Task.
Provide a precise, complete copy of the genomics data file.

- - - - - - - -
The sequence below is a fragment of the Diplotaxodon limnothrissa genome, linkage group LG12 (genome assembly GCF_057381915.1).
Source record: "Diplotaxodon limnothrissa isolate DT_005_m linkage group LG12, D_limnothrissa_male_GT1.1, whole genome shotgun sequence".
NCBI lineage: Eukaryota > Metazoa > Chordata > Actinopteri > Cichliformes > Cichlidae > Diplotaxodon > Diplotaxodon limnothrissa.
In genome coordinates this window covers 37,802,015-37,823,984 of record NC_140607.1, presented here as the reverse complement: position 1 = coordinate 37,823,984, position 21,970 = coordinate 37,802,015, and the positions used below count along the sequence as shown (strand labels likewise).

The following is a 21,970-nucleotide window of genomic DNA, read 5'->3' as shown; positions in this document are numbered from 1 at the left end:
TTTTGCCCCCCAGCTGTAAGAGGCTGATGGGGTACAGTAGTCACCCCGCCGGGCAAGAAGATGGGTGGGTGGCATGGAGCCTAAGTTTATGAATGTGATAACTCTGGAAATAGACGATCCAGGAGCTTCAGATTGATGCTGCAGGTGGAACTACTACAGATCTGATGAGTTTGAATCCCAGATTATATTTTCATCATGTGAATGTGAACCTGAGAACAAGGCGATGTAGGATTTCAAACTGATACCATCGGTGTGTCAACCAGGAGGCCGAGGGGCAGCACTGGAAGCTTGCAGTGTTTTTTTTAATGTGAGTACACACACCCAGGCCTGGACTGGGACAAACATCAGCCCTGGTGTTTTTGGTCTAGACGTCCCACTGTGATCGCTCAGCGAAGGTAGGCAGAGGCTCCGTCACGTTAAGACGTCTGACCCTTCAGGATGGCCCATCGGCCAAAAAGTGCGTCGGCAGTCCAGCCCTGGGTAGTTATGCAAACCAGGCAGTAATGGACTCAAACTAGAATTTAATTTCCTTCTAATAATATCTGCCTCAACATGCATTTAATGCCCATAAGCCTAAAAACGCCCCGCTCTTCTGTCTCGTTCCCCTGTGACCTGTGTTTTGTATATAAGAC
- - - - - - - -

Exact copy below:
The sequence below is a fragment of the Diplotaxodon limnothrissa genome, linkage group LG12 (genome assembly GCF_057381915.1).
Source record: "Diplotaxodon limnothrissa isolate DT_005_m linkage group LG12, D_limnothrissa_male_GT1.1, whole genome shotgun sequence".
NCBI lineage: Eukaryota > Metazoa > Chordata > Actinopteri > Cichliformes > Cichlidae > Diplotaxodon > Diplotaxodon limnothrissa.
In genome coordinates this window covers 37,802,015-37,823,984 of record NC_140607.1, presented here as the reverse complement: position 1 = coordinate 37,823,984, position 21,970 = coordinate 37,802,015, and the positions used below count along the sequence as shown (strand labels likewise).

The following is a 21,970-nucleotide window of genomic DNA, read 5'->3' as shown; positions in this document are numbered from 1 at the left end:
TTTTGCCCCCCAGCTGTAAGAGGCTGATGGGGTACAGTAGTCACCCCGCCGGGCAAGAAGATGGGTGGGTGGCATGGAGCCTAAGTTTATGAATGTGATAACTCTGGAAATAGACGATCCAGGAGCTTCAGATTGATGCTGCAGGTGGAACTACTACAGATCTGATGAGTTTGAATCCCAGATTATATTTTCATCATGTGAATGTGAACCTGAGAACAAGGCGATGTAGGATTTCAAACTGATACCATCGGTGTGTCAACCAGGAGGCCGAGGGGCAGCACTGGAAGCTTGCAGTGTTTTTTTTAATGTGAGTACACACACCCAGGCCTGGACTGGGACAAACATCAGCCCTGGTGTTTTTGGTCTAGACGTCCCACTGTGATCGCTCAGCGAAGGTAGGCAGAGGCTCCGTCACGTTAAGACGTCTGACCCTTCAGGATGGCCCATCGGCCAAAAAGTGCGTCGGCAGTCCAGCCCTGGGTAGTTATGCAAACCAGGCAGTAATGGACTCAAACTAGAATTTAATTTCCTTCTAATAATATCTGCCTCAACATGCATTTAATGCCCATAAGCCTAAAAACGCCCCGCTCTTCTGTCTCGTTCCCCTGTGACCTGTGTTTTGTATATAAGAC